Climate change is a rural issue, by Cllr Steve Count

I was intrigued to discover that over 60 years ago the first ever low-emissions tractor was built. A working prototype was built by manufacturer Allis-Chalmers, but never made it to commercial sales.

Today, many farmers are looking to switch from red diesel to hydrogen power to save money and our planet. Reducing the impact of agriculture on pollution and global warming is just one example of how rural people play our part in tackling climate change.

It’s no surprise after the devastating floods of last winter. Extreme weather events have doubled in the last three decades as torrential rainfall left meteorological records and communities in tatters.

This is a historic moment – public opinion is shifting rapidly with a resurgence of appreciation for the natural environment where we’ve walked, cycled and exercised during lockdown.

A moment to rebuild our economy, and reshape our country to meet the ambition of ‘Net Zero’ carbon emissions by 2050 and to level up all parts of the country. A green recovery that works for the two thirds that live outside the most urban cities and towns.

As the Leader of Cambridgeshire County Council, I am keenly aware of the need to balance economic recovery against environmental catastrophe. We are low-lying and vulnerable to sea level rise, yet far from a rural backwater, Cambridgeshire has the highest number of entrepreneurs per capita nationally, many focussed on advanced cleantech.

From Cornwall to County Durham we have decided to take a stand. We’re frustrated that climate solutions and green recovery packages to date have largely missed the rural voice. The Government’s £100bn infrastructure fund needs to support the ambitions of rural areas and the opportunities our countryside and green infrastructure can provide.

It can be hard to meet our ambitions when urban transport services don’t receive funding to reach out to remote communities or because investing in broadband for isolated areas isn’t economically viable. These examples of typical rural disadvantage combined with a funding gap in rural areas twice that of our urban counterparts, diminishing our stretched resources further.

Learning from and working with others is central to the scale and pace of change we need. That’s why 21 rural councils have joined forces with UK100 to create and launch the Countryside Climate Network for ambitious local leaders who want to do more, find solutions and achieve Net Zero goals.

Our rural communities can do more than just plant trees, we know first-hand how climate change impacts our land, food crop productivity, rainfall runoff, abundance of wildlife and rhythm of nature. From the Silicon Fen to the Scottish Highlands, we must harness our collective ingenuity.

However, rural communities face unfair barriers in trying to decarbonise. It is harder to attract funding for projects which don’t fit traditional cost benefit analyses, which favour urban concentrations yet may have less overall carbon reduction impact.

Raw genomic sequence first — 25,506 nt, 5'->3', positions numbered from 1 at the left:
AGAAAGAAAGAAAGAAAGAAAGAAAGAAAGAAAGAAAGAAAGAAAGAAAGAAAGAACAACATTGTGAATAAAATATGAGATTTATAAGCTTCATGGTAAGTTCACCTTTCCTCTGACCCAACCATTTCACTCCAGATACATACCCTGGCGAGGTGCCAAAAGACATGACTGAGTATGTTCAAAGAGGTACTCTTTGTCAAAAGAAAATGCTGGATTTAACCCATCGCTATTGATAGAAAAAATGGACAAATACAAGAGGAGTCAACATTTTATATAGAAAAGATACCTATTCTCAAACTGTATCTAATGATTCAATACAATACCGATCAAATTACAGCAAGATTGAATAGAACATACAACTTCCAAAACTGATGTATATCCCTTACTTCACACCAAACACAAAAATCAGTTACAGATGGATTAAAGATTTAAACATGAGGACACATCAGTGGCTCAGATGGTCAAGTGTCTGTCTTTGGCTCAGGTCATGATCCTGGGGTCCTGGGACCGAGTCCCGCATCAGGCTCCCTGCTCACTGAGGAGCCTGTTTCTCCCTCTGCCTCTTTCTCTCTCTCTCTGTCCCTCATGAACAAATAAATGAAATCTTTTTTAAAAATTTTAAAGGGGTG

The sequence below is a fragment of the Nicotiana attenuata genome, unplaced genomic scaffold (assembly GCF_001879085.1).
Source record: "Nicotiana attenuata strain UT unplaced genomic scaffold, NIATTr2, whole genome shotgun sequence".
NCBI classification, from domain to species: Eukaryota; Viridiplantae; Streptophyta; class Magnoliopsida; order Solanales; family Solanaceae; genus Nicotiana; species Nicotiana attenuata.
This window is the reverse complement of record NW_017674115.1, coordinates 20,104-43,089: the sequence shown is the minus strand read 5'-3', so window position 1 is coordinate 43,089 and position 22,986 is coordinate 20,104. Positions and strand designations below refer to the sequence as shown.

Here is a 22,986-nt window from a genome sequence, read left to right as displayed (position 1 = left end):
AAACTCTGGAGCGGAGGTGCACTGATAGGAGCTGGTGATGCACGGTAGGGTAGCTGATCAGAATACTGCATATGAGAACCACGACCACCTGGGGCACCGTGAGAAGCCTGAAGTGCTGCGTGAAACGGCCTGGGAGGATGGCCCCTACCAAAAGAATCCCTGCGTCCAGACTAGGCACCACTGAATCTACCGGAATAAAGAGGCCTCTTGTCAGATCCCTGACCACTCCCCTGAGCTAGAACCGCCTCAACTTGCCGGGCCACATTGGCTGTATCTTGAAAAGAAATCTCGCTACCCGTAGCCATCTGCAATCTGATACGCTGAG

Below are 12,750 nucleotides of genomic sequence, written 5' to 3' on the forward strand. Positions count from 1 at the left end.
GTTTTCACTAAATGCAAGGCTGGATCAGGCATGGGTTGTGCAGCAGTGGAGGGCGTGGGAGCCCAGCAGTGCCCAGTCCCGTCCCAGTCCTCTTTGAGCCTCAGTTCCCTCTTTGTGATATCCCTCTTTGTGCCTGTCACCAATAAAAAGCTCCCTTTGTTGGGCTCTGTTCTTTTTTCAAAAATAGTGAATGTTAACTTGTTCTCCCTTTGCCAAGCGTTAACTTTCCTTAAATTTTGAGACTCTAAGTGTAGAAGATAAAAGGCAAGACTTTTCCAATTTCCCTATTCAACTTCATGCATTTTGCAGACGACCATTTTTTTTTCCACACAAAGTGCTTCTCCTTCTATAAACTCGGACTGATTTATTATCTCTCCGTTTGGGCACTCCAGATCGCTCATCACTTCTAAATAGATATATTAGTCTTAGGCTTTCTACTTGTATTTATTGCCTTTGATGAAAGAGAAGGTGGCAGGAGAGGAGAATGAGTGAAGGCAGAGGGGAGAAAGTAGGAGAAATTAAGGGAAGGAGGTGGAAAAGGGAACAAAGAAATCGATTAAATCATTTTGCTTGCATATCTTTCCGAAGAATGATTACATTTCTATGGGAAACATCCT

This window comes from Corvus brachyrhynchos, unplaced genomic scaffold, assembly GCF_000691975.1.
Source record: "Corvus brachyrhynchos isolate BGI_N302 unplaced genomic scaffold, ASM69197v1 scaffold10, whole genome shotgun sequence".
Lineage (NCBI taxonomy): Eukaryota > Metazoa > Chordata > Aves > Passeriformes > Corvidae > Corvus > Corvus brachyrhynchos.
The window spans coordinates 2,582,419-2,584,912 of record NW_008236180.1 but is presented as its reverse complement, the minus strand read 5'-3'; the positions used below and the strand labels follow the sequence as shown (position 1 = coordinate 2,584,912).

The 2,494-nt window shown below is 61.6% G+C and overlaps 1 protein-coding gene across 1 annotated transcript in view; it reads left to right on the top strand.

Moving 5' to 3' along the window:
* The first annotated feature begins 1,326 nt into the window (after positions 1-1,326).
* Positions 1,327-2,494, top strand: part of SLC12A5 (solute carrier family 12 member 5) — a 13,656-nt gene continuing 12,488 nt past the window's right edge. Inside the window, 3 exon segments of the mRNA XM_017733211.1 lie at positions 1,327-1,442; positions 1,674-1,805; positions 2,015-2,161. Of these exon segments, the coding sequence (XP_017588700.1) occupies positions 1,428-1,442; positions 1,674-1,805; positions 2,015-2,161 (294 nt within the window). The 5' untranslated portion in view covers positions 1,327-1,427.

Yet there are great examples of work being done around the UK by councils in the newly established Countryside Climate Network.

Cornwall Council is developing a comprehensive Climate Change Development Plan. With support from Highways England, they are creating the Saints Trail: 30km of cycle and walking tracks to tackle traffic congestion, improve healthy travel options and dispel the myth that cars are the only option for travel in rural areas.

County Durham’s Business Energy Efficiency Project provides advice, free energy audits and grants to rural businesses, to reduce energy bills and carbon dioxide emissions.

Canterbury District Council’s support for a ‘green hydrogen’ plant, will draw electricity from offshore wind farms to create hydrogen to power clean buses.

North Yorkshire has reduced its street lighting energy consumption by investing in LED technology, reducing 4,000 tonnes of carbon emissions and saving the taxpayer £1.4m a year.

And closer to home, the Cambridgeshire village of Swaffham Prior demonstrates how a whole community can shift from oil to a renewable energy source. Thanks to a partnership between the community, my council and the Government, a planned district heating solution incorporating both a ground and air source heating solution will save costs for householders and 47,000 tonnes of carbon emissions over 40 years.

Imagine the impact if this were replicated in every village in the UK or in the 1 million households that still use oil fired central heating?

For the nation to tackle climate change and achieve Net Zero, the countryside must be at the heart of the conversation about a green recovery – before it’s too late.

Cllr Steve Count, Leader of Cambridgeshire County Council and Chair of the Countryside Climate Network

An abridged version of this comment piece appeared on the Daily Telegraph website.

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